Developers often talk about the people using our code… but it’s not always in the most positive way. Successful teams think about their users, and the ways in which our users (and customers) will use the products we’re creating. . In this talk, Louisa Barrett talks about how we can and should think creatively, like a designer — not necessarily thinking as an artist, but as someone who wants to help our customers to achieve their needs, and use our products in the most effective ways.
Have you ever made a major development mistake? Of course you have. Such mistakes are typical, and even to be expected, among all developers. The key thing isn’t to avoid making mistakes, but to learn from the ones you make. In this talk, Kerri Miller describes some of the mistakes she has made — and what she has learned from those mistakes, and how they have made her a better developer. If you’re ever expecting to make mistakes at work, then this talk will help you to put it all in context, and consider new ways in which to approach your mistakes.
Many programmers get degrees in computer science, and then go on to work at high-tech companies. But the odds of you arriving at your first job (or any subsequent job) knowing everything that you need to do your work are pretty slim; you’re going to need to learn many different technologies in order to be a productive team member. Companies thus expect that you’ll need to learn, and allocate training budgets for developers. But even if you’re not taking a formal class, you’ll need to learn, on the job, many of the things that you’ll need. In this talk, Allison Lacker describes what she learned, and how she learned it, while working on a Django project at Eventbrite. What attitudes, habits, and interactions with her coworkers helped her to succeed? And what roadblocks did she hit along the way? All of us need to keep learning, and this talk describes one way that we can do this.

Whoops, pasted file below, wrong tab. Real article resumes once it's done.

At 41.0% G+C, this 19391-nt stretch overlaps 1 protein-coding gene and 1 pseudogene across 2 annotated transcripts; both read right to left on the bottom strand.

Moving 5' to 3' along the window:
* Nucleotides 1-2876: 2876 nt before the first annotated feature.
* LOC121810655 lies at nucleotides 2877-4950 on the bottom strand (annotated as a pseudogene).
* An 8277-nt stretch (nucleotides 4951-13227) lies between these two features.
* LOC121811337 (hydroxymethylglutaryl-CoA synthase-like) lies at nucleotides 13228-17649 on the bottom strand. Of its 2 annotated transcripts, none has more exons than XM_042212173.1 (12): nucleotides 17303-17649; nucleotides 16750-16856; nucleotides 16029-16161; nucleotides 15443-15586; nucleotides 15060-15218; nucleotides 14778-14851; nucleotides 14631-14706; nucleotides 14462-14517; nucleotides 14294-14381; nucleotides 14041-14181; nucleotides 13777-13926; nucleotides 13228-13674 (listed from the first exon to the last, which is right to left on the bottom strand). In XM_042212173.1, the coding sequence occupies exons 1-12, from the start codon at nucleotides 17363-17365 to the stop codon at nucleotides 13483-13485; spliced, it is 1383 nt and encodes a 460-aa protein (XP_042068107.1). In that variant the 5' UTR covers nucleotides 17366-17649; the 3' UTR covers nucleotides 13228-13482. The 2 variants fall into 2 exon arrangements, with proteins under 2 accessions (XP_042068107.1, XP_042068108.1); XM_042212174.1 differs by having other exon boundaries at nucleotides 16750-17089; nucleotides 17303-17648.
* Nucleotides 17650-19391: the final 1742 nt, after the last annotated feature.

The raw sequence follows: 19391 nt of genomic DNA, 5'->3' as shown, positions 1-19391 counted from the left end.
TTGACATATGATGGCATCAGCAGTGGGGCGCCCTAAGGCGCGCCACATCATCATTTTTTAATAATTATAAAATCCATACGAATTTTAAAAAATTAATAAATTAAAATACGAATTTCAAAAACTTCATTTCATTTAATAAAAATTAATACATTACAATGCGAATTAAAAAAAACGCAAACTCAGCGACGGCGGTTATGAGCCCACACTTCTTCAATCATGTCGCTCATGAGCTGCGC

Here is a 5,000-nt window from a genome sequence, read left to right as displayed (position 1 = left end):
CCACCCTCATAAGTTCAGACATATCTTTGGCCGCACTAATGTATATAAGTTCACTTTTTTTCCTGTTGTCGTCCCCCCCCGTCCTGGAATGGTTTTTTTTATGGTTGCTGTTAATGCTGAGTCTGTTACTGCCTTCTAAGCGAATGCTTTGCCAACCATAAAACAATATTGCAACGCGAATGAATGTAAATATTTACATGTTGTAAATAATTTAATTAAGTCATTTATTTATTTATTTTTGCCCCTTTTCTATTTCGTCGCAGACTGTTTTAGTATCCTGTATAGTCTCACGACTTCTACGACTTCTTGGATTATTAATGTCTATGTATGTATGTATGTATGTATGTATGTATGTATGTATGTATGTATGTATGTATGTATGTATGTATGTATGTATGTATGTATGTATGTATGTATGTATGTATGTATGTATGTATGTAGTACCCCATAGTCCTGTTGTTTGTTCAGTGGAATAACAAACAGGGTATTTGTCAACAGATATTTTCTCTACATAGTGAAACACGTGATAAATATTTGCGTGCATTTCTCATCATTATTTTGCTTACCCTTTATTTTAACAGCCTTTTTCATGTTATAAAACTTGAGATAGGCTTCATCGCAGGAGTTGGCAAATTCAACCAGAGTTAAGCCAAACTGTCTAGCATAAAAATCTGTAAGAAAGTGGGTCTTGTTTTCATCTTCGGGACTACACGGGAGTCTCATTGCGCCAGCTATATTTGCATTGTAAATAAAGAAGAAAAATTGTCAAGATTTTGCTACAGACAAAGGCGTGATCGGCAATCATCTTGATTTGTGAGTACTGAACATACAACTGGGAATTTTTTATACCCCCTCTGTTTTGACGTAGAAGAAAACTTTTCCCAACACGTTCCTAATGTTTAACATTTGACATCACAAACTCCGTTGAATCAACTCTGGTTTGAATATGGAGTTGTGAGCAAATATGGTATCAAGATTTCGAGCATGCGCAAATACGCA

Many of us define ourselves as “full-stack Web developers.” And we often think that this a great definition, as well as something to be desired. But is this really a desirable description, either for ourselves, or for the people we want to hire? What does it mean when we say that everyone needs to be a generalist, and that specialists are less desirable? In this talk, Elea Chang describes the downside of having everyone aim to be a generalist — on individuals, and on the organizations in which they work.
Are you smart? If you’re a programmer, then you have probably been described as “smart” at times during your school or work career. But what does it mean to be smart? And how does this affect how you approach problems, and how you learn new things? In this talk, Allison Kaptur describes two different attitudes toward intelligence and learning: Are people born smart, or are they smart as the result of hard work? How you view yourself, how you view intelligence, and how you attack problems, are all affected by how you think about intelligence. This talk describes ways that developers can challenge themselves, help others, and work so that everyone can learn and grow as effectively as possible.